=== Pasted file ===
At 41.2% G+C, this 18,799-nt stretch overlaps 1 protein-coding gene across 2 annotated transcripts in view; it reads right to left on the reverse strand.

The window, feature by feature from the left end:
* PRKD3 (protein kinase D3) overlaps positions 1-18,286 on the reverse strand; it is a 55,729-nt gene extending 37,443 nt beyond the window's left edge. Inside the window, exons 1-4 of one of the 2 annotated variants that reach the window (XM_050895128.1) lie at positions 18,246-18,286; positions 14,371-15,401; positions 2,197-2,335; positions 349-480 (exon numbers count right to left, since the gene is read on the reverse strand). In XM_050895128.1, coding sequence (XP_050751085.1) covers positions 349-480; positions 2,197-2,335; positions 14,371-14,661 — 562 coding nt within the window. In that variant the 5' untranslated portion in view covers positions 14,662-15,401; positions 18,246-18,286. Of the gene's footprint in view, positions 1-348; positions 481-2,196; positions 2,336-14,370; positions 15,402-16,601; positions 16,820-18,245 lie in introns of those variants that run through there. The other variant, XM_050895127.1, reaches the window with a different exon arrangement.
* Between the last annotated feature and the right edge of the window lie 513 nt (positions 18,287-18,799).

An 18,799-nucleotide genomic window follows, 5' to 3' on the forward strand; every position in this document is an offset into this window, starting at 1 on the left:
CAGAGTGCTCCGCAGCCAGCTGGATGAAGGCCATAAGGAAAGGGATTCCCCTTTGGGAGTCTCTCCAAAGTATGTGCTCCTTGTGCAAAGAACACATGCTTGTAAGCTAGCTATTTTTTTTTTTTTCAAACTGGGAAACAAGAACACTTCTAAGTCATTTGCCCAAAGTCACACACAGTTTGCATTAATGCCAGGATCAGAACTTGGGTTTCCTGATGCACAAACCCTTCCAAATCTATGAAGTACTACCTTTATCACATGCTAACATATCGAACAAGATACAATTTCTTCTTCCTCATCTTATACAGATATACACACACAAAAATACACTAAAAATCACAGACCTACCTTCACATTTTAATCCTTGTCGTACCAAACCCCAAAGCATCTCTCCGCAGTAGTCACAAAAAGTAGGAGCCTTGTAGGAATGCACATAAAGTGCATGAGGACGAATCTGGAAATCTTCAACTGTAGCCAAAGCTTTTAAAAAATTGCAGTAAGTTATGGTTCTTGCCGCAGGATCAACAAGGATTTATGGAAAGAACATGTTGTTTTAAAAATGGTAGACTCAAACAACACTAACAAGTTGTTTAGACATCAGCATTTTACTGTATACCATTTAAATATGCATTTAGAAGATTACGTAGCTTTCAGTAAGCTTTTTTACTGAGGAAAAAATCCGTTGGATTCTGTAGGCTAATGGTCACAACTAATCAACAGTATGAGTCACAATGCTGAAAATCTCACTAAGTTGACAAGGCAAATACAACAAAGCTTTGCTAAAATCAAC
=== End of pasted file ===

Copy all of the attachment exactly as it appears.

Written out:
At 41.2% G+C, this 18,799-nt stretch overlaps 1 protein-coding gene across 2 annotated transcripts in view; it reads right to left on the reverse strand.

The window, feature by feature from the left end:
* PRKD3 (protein kinase D3) overlaps positions 1-18,286 on the reverse strand; it is a 55,729-nt gene extending 37,443 nt beyond the window's left edge. Inside the window, exons 1-4 of one of the 2 annotated variants that reach the window (XM_050895128.1) lie at positions 18,246-18,286; positions 14,371-15,401; positions 2,197-2,335; positions 349-480 (exon numbers count right to left, since the gene is read on the reverse strand). In XM_050895128.1, coding sequence (XP_050751085.1) covers positions 349-480; positions 2,197-2,335; positions 14,371-14,661 — 562 coding nt within the window. In that variant the 5' untranslated portion in view covers positions 14,662-15,401; positions 18,246-18,286. Of the gene's footprint in view, positions 1-348; positions 481-2,196; positions 2,336-14,370; positions 15,402-16,601; positions 16,820-18,245 lie in introns of those variants that run through there. The other variant, XM_050895127.1, reaches the window with a different exon arrangement.
* Between the last annotated feature and the right edge of the window lie 513 nt (positions 18,287-18,799).

An 18,799-nucleotide genomic window follows, 5' to 3' on the forward strand; every position in this document is an offset into this window, starting at 1 on the left:
CAGAGTGCTCCGCAGCCAGCTGGATGAAGGCCATAAGGAAAGGGATTCCCCTTTGGGAGTCTCTCCAAAGTATGTGCTCCTTGTGCAAAGAACACATGCTTGTAAGCTAGCTATTTTTTTTTTTTTCAAACTGGGAAACAAGAACACTTCTAAGTCATTTGCCCAAAGTCACACACAGTTTGCATTAATGCCAGGATCAGAACTTGGGTTTCCTGATGCACAAACCCTTCCAAATCTATGAAGTACTACCTTTATCACATGCTAACATATCGAACAAGATACAATTTCTTCTTCCTCATCTTATACAGATATACACACACAAAAATACACTAAAAATCACAGACCTACCTTCACATTTTAATCCTTGTCGTACCAAACCCCAAAGCATCTCTCCGCAGTAGTCACAAAAAGTAGGAGCCTTGTAGGAATGCACATAAAGTGCATGAGGACGAATCTGGAAATCTTCAACTGTAGCCAAAGCTTTTAAAAAATTGCAGTAAGTTATGGTTCTTGCCGCAGGATCAACAAGGATTTATGGAAAGAACATGTTGTTTTAAAAATGGTAGACTCAAACAACACTAACAAGTTGTTTAGACATCAGCATTTTACTGTATACCATTTAAATATGCATTTAGAAGATTACGTAGCTTTCAGTAAGCTTTTTTACTGAGGAAAAAATCCGTTGGATTCTGTAGGCTAATGGTCACAACTAATCAACAGTATGAGTCACAATGCTGAAAATCTCACTAAGTTGACAAGGCAAATACAACAAAGCTTTGCTAAAATCAAC